A place to check out the history of the city of Opelika is the Museum of East Alabama just off the courthouse square.
Glenn Buxton, the museum curator, says the railroads were very important to the Opelika area. "We were the north/south interchange. At one time, up until about 1968, you could catch a train from here to Atlanta, from here to LA, here to Chicago, and here to Miami."
He adds that the introduction of the railroad to the Opelika area in the mid-1800's established it as a regional hub for commerce. He says, "Part of the reason we got the textile industries here was because of the railroads."
The first textile plant in Opelika opened in 1900. The movie "Norma Rae" focused on the textile industry and was filmed in Opelika in 1979 starring Sally Field. The museum features an old poster from the movie. A loom from an old textile mill sits prominently in the middle of one section of the museum.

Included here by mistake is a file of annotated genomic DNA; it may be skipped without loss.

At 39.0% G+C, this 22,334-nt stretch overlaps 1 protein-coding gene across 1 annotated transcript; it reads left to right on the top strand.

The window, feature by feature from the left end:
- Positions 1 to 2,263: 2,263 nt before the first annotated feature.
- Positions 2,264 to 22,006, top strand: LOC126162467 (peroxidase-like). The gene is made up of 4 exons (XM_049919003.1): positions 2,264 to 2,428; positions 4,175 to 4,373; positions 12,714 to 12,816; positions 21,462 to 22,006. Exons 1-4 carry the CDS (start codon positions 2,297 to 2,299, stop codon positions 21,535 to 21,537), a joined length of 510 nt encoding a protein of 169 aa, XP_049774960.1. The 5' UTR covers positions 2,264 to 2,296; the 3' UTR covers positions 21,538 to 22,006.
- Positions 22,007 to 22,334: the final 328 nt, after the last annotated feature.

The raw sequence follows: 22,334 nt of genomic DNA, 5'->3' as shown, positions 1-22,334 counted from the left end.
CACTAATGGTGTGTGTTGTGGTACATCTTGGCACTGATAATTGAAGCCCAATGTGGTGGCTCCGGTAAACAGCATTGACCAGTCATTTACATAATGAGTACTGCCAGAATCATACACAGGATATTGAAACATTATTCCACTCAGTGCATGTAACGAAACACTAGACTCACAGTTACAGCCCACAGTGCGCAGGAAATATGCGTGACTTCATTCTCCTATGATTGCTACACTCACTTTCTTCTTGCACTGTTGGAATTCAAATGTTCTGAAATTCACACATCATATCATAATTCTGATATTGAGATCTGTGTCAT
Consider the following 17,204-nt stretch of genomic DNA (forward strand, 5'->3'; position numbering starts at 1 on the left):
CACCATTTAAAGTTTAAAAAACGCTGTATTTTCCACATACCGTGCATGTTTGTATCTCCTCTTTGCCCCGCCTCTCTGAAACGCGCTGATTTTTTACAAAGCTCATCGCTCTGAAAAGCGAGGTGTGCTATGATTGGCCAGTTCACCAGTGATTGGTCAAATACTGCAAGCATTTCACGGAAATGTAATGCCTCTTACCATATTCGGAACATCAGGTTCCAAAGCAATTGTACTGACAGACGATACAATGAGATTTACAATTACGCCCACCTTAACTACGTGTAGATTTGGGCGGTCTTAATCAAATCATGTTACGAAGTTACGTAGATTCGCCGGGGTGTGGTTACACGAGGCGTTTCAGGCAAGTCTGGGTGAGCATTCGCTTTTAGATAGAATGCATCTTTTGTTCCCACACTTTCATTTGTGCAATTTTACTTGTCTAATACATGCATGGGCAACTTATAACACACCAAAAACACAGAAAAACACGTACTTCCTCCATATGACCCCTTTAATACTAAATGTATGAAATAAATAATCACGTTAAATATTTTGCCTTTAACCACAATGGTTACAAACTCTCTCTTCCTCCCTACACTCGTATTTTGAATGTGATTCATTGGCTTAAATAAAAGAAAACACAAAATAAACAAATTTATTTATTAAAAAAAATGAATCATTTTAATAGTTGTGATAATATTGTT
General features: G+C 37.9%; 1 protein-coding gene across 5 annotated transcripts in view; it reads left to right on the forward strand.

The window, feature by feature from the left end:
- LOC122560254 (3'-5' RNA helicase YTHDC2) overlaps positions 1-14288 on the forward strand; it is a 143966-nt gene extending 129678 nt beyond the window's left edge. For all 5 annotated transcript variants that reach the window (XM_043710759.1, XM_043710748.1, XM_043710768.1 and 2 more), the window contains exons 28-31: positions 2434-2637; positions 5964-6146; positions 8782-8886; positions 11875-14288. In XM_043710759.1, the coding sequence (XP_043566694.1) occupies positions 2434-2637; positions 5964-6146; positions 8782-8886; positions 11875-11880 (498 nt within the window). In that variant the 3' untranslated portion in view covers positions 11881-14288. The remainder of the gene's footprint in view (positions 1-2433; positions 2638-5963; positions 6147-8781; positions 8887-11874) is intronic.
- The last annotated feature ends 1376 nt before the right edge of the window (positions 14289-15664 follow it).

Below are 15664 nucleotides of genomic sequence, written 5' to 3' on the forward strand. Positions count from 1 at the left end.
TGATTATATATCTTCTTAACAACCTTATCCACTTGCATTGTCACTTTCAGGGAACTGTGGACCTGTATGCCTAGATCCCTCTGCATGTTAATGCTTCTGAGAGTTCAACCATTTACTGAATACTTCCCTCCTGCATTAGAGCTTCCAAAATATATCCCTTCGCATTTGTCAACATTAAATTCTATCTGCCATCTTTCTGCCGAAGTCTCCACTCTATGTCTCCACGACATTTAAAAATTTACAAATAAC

A quick tour reveals hundreds of interesing artifacts, including the parlor furniture of former Alabama Governor William Samford who was from Opelika. You'll see an exhibit of a variety of magnetic audio and video tapes produced by Ampex which called Opelika home. There's a wooden canoe estimated to be thousands of years old. Greeting you at the entrance is a display dedicated to Uniroyal Tires, another huge employer for years.
Billy Hitchcock is an Opelika favorite son. Auburn University's basefield field is named after him. Buxton says, "Billy was manager of the Atlanta Braves. He's in the baseball hall of fame. In fact, when he passed away a few years ago he left the musuem $50,000 in his will."
One of the most intriguing artifacts is a 1904 music box, a new addition to the museum, which still works.
Buxton says the entire collection of the Museum at East Alabama is estimated to be worth around one million dollars, but not all of its artifacts are on display.